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Typical (or common) approaches to prove an estimator is consistent require finite mean and variance. The proofs usually follow from concentration bounds, e.g. Markov, Chebyshev, etc.

I'm wondering how one shows consistency of an estimator if the expectation is infinite?

Or alternately-and leading to a similar conclusion but perhaps more general-are there concentration of measure bounds when the mean is infinite? (please provide example, proof and/or links)

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    $\begingroup$ "the expectation is infinite" Whose expectation? the expectation of estimate? $\endgroup$ – user158565 Jul 4 at 3:06
  • $\begingroup$ @user158565 fair point. I suppose you could concoct examples w/an r.v. with infinite expectation but define a function/estimator of that random variable whose expectation is finite. I'd say both, i.e. infinite expectation of the random variable or infinite expectation of the estimator, although I'd think the latter case is less interesting b/c if the expectation of estimator is infinite, then so is the variance. $\endgroup$ – Lucas Roberts Jul 4 at 13:24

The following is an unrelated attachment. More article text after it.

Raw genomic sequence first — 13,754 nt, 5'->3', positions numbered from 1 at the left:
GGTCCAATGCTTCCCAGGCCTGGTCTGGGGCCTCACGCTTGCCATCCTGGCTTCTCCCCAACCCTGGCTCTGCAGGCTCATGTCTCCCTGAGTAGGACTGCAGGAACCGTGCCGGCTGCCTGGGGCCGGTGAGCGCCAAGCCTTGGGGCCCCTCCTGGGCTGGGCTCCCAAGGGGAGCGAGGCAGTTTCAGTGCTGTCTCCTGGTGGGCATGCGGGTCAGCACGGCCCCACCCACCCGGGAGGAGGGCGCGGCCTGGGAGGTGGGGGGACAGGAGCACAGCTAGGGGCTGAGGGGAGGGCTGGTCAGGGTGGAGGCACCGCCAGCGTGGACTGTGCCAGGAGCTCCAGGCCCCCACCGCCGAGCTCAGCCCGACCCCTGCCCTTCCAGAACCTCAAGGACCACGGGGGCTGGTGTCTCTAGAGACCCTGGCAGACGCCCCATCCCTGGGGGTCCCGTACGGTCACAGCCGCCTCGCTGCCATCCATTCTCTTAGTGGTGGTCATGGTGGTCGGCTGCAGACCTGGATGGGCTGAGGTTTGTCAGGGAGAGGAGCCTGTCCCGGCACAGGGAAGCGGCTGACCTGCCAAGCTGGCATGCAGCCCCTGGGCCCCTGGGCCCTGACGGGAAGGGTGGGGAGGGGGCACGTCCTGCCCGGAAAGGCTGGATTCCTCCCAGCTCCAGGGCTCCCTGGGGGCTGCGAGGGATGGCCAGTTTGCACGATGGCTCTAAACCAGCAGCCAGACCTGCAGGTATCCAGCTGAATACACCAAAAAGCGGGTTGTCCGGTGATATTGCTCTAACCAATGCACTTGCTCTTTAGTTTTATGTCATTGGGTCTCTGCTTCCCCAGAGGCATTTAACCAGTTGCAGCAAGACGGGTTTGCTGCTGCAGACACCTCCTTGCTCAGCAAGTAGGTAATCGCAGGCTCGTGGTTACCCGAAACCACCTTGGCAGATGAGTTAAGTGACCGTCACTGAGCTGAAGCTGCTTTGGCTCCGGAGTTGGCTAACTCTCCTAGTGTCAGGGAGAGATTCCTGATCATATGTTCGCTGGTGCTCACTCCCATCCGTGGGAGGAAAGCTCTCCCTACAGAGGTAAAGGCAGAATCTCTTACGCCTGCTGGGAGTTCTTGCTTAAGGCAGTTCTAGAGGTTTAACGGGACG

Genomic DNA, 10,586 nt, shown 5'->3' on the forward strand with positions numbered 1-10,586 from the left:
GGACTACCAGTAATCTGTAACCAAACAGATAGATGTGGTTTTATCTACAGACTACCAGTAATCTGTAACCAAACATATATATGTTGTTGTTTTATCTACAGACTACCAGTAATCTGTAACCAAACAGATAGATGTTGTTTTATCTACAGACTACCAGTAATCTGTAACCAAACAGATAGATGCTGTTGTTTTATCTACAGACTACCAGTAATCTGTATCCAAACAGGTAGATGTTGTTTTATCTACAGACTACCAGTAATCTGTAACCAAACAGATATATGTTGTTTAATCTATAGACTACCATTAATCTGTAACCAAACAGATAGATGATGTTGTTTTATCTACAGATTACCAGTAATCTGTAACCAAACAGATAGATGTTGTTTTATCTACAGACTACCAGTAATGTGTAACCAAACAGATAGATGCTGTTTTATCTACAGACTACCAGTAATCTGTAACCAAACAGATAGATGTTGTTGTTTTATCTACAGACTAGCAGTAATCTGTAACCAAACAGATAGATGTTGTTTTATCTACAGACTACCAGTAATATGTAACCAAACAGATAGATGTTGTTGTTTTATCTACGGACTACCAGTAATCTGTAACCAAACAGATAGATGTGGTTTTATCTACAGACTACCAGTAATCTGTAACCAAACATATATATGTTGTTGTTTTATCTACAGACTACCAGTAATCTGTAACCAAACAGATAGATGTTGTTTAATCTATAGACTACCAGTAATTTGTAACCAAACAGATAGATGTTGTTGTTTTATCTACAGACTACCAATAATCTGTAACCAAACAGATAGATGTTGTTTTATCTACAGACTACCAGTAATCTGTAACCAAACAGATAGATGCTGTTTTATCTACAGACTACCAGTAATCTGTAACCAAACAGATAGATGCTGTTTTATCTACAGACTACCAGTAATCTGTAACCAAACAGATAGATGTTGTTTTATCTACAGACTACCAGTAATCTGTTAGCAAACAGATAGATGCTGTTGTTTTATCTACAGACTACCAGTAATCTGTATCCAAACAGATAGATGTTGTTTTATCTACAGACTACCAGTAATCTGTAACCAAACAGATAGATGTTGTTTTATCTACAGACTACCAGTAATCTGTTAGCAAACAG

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    $\begingroup$ I think your question is meaningless. Suppose using $T(X)$ to estimate $\theta$. Then one of $E(T(X))$ and $\theta$ being infinite would result in the inconsistent of the estimate $T(X)$. $\endgroup$ – user158565 Jul 4 at 19:47
  • $\begingroup$ @user158565 that is why I said in the comment above, "although I'd think the latter case is less interesting b/c if the expectation of estimator is infinite, then so is the variance." Although I'm not sure how you conclude that $\theta$ is infinite, I did say that it was and you should assume that $\theta$ is finite. $\endgroup$ – Lucas Roberts Jul 5 at 0:09
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    $\begingroup$ Then under conditions that $\theta < \infty$ and $E(T(X)) = \infty$, then $T(x)$ cannot be the consistent estimator of $\theta$, $\endgroup$ – user158565 Jul 5 at 0:58

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